Prepare darkroom • position and fix champagne bottle • Set up and connect camera, flash unit, SmaTrig and microphone (sensor plug) • set SmaTrig to mode 8 • point the IR diode of the SmaTrig at the cameras IR sensor • set camera to MF, bulb exposure, RAW quality, and remote trigger mode • light off, torch on • wake up camera and flash • put finger on push-button of SmaTrig • torch off • press button (SmaTrig sends IR signal to camera, camera begins bulb exposure, do manually if no IR sensor in camera) • let the cork pop (most difficult point, try not to have your hands in the picture) • BENG! • SmaTrig terminates bulb exposure by sending IR signal to camera • check result, clean up, drink champagne...

Interruption-free capturing

Connect focus wire of SmaTrig with the focus and shutter wire of camera A • connect shutter wire of SmaTrig with the focus and shutter wire of camera A • connect all ground wires • set cameras to MF • set SmaTrig to mode 10 • choose bulb exposure or a fixed exposure time in camera • press the button multiple times to tell SmaTrig the exp. time • count the beeps to verify your entry • start function by pressing the button again • stop function by pressing the button again

Drop photography

Prepare drop setup, read tutorials on the net or here, use a burette • install SmaTrig and laser pointer on a rail, laser should point exactly on photo diode • set SmaTrig to light barrier function • focus camera, prepare flash • adjust delay by changing light barrier level or use a delay circuit • start function with delay if triggering the flash directly • triggering the camera will result in an additional delay of 50-120 ms

FAQ / Electrical data

Connecting a flash unit to the SmaTrig 2

The SmaTrig 2 can trigger cameras and flash units, as both rely on the same trigger principle. Connect the pin of the PC sync contact to either the ring or the tip of the camera jack connector (and the grounds of course). You can connect two flashes using ring and tip. The trigger voltage should not exceed 50 V (limit of BSS138 transistor).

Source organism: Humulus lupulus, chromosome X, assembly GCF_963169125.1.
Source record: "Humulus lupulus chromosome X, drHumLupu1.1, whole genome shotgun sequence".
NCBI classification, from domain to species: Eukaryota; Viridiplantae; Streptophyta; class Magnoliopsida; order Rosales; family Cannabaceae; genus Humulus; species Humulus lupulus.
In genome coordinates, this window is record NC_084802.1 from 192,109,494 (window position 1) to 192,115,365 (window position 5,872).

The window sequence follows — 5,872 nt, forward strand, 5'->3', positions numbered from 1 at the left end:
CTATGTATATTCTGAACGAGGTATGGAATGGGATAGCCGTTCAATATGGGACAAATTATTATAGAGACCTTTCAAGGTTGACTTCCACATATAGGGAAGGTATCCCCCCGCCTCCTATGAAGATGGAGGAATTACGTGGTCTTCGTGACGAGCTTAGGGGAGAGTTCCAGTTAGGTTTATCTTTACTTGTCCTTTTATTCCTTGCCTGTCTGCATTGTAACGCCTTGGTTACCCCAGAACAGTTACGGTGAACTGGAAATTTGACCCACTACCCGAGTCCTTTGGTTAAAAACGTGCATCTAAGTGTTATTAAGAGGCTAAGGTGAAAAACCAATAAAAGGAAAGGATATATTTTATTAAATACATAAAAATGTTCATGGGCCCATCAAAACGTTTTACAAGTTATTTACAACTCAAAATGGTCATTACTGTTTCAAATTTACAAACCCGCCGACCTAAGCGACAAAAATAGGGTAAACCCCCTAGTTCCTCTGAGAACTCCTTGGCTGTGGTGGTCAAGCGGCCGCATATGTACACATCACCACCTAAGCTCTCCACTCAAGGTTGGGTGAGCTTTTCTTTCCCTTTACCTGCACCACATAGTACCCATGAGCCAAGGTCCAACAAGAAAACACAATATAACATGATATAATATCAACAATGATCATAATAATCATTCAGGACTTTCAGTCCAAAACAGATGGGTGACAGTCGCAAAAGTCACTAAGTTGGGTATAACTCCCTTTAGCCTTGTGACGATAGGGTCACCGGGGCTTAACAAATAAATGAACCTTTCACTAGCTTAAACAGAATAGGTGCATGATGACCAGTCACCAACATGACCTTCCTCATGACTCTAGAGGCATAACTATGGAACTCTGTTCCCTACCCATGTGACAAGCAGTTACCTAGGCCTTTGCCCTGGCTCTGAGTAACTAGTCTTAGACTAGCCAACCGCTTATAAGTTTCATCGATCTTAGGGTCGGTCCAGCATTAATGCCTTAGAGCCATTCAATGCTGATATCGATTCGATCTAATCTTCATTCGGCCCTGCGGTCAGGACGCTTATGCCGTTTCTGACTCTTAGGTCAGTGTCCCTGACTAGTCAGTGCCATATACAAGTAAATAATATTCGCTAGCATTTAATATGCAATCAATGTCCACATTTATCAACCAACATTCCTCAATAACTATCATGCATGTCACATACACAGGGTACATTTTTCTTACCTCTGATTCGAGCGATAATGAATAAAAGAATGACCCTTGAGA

Sensor connector

In contrast to the old SmaTrig version, the microphone is connected externally with a jack connector. Instead of the mic, other sensors can be used. The sensor signal has to be connected to the tip of the sensor jack plug. Refer to the schematics below for details. The microphone power supply on the ring of the jack plug can be used as power supply for external sensor circuitry if the current consumption is low enough. A voltage of about 2.4 V through a 2.7 kΩ resistor is available there. Keep in mind that the capacity of the coin cell is limited (approx 200 mAh). The mic supply is enabled only if one of the sensor modes is active. It can be disabled completely in the configuration. configuration

Light and sound trigger lag

The oscilloscope screenshot below shows the timing of the sound and light trigger. The upper trace shows the voltage at the photo-diode with a peak caused by a flash. The lower trace visualises the voltage at the trigger output, where 0 V is the triggered state. The trigger lag is about 0.2 ms. The article shutter lag measurements might be also interesting for you.

Switching heavy loads with SmaTrig 2

With some simple additional circuitry the SmaTrig 2 can switch heavy electrical loads such as lamps, solenoids or ventilators. This extension of the trigger is practical in connection with the interval function which activates the focus 4 s before the shutter is released. Connect the switch to the SmaTrigs focus wire to activate additional lighting equipment before each exposure. You don't have to keep your 8 kW lamp switched on for a week to record your plants growing;-).
The safest way to switch heavy loads is to use an opto-isolated device. The schematic below shows how to connect an opto-triac to the SmaTrig 2 to switch loads connected to the mains. There is a big variety of opto-triacs on the market. The circuit below was copied from a data sheet of the MOC3062. It is not tested!


Another option is to use a solid-state-relay with an optical input like the S202SE/S216SE series from Sharp. The connection of the low voltage side is analog to the opto-triac. The S216SE types can switch up to 16A. Remember that high voltage is nothing for beginners and it might stop you from photographing permanently!